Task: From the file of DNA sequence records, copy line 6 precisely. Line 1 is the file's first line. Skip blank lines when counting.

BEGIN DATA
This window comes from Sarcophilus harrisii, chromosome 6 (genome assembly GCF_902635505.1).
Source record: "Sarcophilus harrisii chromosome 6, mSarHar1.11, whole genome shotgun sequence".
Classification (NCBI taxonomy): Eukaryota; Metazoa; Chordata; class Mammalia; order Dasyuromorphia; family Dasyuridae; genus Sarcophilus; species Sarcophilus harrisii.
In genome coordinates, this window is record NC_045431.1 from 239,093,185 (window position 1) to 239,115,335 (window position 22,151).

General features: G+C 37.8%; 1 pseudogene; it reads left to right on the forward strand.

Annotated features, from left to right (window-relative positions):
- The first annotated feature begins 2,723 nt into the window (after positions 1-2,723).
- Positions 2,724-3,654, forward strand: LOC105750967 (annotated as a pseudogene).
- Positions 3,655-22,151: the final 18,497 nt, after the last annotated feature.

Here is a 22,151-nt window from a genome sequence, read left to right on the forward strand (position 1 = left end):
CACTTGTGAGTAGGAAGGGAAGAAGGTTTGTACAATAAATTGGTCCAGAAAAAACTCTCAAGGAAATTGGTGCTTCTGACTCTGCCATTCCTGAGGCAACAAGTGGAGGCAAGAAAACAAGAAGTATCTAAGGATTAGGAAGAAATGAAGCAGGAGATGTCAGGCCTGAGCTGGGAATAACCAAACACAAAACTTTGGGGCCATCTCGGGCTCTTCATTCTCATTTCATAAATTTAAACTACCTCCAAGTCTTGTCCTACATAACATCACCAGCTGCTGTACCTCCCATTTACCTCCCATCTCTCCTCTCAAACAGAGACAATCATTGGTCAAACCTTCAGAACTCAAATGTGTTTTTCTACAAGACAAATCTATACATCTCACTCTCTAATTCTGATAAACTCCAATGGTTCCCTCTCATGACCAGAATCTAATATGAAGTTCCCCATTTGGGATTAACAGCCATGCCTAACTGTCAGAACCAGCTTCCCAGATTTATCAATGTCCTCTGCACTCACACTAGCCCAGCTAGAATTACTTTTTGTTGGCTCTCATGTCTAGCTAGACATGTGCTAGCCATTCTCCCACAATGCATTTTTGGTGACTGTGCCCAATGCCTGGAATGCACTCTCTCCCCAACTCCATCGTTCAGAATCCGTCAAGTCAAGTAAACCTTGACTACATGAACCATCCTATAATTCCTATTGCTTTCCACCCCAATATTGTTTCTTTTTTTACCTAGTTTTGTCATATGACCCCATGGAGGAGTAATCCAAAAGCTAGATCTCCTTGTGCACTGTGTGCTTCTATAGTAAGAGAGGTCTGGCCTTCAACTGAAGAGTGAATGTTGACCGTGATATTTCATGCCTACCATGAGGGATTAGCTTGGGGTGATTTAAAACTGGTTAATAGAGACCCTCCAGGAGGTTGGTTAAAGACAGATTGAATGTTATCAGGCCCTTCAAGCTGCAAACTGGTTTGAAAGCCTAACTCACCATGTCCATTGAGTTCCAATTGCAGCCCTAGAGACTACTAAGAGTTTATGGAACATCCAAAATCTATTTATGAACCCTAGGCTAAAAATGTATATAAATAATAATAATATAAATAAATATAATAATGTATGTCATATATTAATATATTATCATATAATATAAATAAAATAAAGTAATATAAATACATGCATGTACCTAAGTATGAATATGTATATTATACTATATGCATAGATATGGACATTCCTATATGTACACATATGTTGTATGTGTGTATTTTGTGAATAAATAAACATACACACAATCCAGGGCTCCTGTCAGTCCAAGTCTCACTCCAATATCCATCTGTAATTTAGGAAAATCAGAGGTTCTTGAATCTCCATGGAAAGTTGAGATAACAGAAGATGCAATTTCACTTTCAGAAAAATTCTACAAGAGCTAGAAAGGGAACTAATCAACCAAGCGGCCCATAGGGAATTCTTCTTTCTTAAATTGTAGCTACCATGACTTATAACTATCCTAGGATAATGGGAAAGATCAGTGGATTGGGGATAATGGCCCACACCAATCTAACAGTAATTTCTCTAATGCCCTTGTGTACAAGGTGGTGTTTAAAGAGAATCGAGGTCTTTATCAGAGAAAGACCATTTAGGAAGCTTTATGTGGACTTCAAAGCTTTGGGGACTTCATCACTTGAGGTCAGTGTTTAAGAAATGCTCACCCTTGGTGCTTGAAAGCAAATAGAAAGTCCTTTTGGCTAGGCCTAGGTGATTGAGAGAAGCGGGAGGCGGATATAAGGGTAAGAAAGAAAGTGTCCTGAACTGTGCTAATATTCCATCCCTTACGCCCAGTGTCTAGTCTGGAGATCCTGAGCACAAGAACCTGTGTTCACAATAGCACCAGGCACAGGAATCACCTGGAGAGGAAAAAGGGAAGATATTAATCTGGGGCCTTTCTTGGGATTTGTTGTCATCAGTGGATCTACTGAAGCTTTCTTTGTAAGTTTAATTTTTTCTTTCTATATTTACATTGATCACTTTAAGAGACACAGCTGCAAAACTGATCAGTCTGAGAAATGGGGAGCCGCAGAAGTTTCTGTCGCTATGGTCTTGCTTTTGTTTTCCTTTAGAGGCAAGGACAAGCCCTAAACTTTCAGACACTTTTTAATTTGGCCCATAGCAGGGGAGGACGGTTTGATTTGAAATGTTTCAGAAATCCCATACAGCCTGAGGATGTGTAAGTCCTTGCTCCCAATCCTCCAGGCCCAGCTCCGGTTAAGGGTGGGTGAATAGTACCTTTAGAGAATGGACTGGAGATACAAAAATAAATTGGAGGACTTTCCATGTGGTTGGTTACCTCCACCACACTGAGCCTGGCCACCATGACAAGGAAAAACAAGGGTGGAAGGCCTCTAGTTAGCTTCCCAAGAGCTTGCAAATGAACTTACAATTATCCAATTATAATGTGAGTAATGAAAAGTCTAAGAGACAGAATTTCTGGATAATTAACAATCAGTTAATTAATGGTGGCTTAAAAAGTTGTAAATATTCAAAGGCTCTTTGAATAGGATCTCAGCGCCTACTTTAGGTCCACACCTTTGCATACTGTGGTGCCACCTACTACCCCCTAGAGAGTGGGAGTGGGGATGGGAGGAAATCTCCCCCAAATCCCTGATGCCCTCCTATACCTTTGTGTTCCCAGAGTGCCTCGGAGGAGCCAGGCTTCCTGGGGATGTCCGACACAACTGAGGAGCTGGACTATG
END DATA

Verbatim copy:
Annotated features, from left to right (window-relative positions):